Novi, Mich. — Mold makers faced disruption during the pandemic followed by supply chain problems, material cost increases, labor shortages and competition from China. Demand lightened, too, forcing some companies to either fold or change direction.
In March, HS Inc. of Grand Rapids, Mich., laid off 58 people — nearly a quarter of its workforce — in a shift from tool and die operations, which dated back to the company's founding in 1969, to only automation solutions.
Superior Die Set Corp. in Oak Creek, Wis., is at a crossroad currently. The family of founder Kasimir Janiszewski will either sell the facility or close it Nov. 20 after 100 years of operations. The decision is based on many factors, "including our current outlook of the domestic market and Superior's fit therein," Frank Janiszewski, co-chair of the board of directors, said in a Sept. 21 news release.
More than ever before, the tooling and mold making industry is under attack, according to Lisa Lehman, business development manager of Harbour Results Inc., a manufacturing consulting firm based in Southfield, Mich.
"The cost of doing business is much higher than it's ever been," Lehman said while moderating a panel discussion about the future of mold making at the Injection Molding and Design Expo, held Sept. 20-21 in Novi.
"And while our wages used to be the best in manufacturing — more than any other trade — even production wages are now higher. It's making it more difficult for toolmakers to find labor," Lehman continued. "China continues to put pressure on us. Supply chain and material cost challenges are all over the place. These pressures have forced several mold makers out of business in the last two years."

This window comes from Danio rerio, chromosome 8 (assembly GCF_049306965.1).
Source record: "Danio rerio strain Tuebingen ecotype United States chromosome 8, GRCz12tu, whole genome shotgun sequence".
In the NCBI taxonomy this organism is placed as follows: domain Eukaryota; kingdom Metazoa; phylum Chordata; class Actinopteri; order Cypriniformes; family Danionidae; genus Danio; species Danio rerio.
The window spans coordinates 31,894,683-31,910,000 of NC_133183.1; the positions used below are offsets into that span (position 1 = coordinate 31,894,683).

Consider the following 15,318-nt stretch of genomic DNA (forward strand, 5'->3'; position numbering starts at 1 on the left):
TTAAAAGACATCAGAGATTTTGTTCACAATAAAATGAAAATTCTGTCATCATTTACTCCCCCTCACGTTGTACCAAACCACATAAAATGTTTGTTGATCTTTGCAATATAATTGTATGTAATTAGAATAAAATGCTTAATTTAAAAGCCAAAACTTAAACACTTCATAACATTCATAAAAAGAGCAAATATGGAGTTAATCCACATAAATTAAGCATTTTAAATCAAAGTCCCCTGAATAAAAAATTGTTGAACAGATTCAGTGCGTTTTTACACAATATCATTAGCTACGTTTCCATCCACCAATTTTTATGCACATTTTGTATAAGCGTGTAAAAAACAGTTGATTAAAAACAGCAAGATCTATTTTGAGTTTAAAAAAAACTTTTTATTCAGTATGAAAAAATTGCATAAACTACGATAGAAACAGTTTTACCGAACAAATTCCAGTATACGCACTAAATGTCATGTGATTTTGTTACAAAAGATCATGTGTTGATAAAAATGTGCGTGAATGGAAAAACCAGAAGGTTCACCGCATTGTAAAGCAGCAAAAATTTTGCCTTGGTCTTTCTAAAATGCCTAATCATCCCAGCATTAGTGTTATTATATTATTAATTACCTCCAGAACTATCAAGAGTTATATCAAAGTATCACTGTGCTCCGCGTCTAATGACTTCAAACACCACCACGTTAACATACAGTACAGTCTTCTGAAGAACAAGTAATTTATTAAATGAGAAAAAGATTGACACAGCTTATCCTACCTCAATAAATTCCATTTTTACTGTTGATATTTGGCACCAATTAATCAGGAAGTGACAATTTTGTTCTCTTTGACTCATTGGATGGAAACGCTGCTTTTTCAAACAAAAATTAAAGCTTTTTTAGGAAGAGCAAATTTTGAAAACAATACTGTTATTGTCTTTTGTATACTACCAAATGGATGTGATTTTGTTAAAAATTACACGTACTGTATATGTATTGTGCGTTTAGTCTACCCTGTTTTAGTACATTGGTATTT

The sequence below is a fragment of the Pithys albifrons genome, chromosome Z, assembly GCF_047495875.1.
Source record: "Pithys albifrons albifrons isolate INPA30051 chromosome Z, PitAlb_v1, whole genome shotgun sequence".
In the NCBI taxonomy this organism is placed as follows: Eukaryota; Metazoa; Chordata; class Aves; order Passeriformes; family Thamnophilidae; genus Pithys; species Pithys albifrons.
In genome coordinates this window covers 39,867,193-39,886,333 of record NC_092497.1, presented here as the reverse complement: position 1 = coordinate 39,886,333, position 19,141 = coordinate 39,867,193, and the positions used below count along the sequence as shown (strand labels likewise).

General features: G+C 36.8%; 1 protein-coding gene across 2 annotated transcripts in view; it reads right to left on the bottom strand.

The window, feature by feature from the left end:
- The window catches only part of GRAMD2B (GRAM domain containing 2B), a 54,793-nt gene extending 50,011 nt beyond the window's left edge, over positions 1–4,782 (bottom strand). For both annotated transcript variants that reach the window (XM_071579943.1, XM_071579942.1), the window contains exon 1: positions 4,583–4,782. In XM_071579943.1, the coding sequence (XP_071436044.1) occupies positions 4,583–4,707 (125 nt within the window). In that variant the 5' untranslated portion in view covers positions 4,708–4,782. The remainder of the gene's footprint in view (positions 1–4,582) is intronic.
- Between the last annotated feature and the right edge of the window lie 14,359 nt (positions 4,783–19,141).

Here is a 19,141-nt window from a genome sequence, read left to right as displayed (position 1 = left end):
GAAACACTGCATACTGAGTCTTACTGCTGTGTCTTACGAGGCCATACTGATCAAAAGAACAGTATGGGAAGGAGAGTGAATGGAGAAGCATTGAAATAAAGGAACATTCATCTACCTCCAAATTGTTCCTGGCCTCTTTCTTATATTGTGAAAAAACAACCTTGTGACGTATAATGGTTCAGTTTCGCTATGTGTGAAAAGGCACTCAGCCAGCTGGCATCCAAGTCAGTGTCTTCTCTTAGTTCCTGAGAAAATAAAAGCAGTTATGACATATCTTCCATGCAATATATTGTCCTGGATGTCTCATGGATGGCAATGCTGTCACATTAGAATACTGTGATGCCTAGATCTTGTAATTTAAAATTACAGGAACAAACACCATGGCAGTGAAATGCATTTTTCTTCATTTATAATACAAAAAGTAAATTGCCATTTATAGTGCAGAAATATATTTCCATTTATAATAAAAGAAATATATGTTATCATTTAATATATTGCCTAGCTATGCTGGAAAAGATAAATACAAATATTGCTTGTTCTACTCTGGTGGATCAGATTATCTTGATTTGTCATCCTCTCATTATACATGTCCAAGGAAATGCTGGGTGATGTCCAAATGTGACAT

Panelist Tom Barr, president and owner of TK Mold & Engineering in Romeo, Mich., said his company recently started taking on injection molding work for the three presses it has for mold trials.
"We're looking at some low-volume work, things that will help us improve cash flow," Barr said, adding that molding jobs have come in from the automotive, consumer goods, medical and defense markets.
Barr has been in the business since 1985, "loving every day what I do," he said, but the challenges are mounting.
"Years ago, there was a cycle that every six years would dip and be somewhat of a recession. This time it seems we're getting attacked by several different things, whether its interest rates, retaining employees, cost of living upgrades. There are four or five things attacking the business right now. If it's not that, it's offshore competition, so we really have hunkered down," he said.
For mold work that does materialize, the payment terms have been harder with some tool shops taking on financial risk for customers even though it interferes with their own cash flow and new projects.
"More responsibility is being put on the tool shops financially and from a technical standpoint," said Bill Frye, another panelist and North America business manager of Simoldes Tools, a Portugal-based mold maker.
Frye described Simoldes as a privately held, family-owned company with annual sales of about $100 million generated from facilities in 11 countries that employ about 1,000 people.
Simoldes officials are watching cash flow, keeping an eye on receivables and staying in close contact with customers.
"We can only control what's in our reach," Frye said. "Internally, we're looking at processes for streamlining and being in tune to our customers, making sure we hang onto the ones we have. ... It's tough in these times. Everyone is doing the same thing, just trying to hang on."
Recession worries continue to loom, and the United Auto Workers strike brings more unknowns, Lehman noted. "A lot of things we haven't seen yet could come to fruition," she said.
Still, new opportunities are on the horizon for companies that hang on and adapt.
"What we are optimistic about is that we'll see more demand over the next three years than we've seen [in a while]," Lehman said. "And this is largely driven by new ICE [internal combustion engine] products, and of course we're all talking about BEV [battery electric vehicles]. So, there's about 140 new BEV parts that will come to life."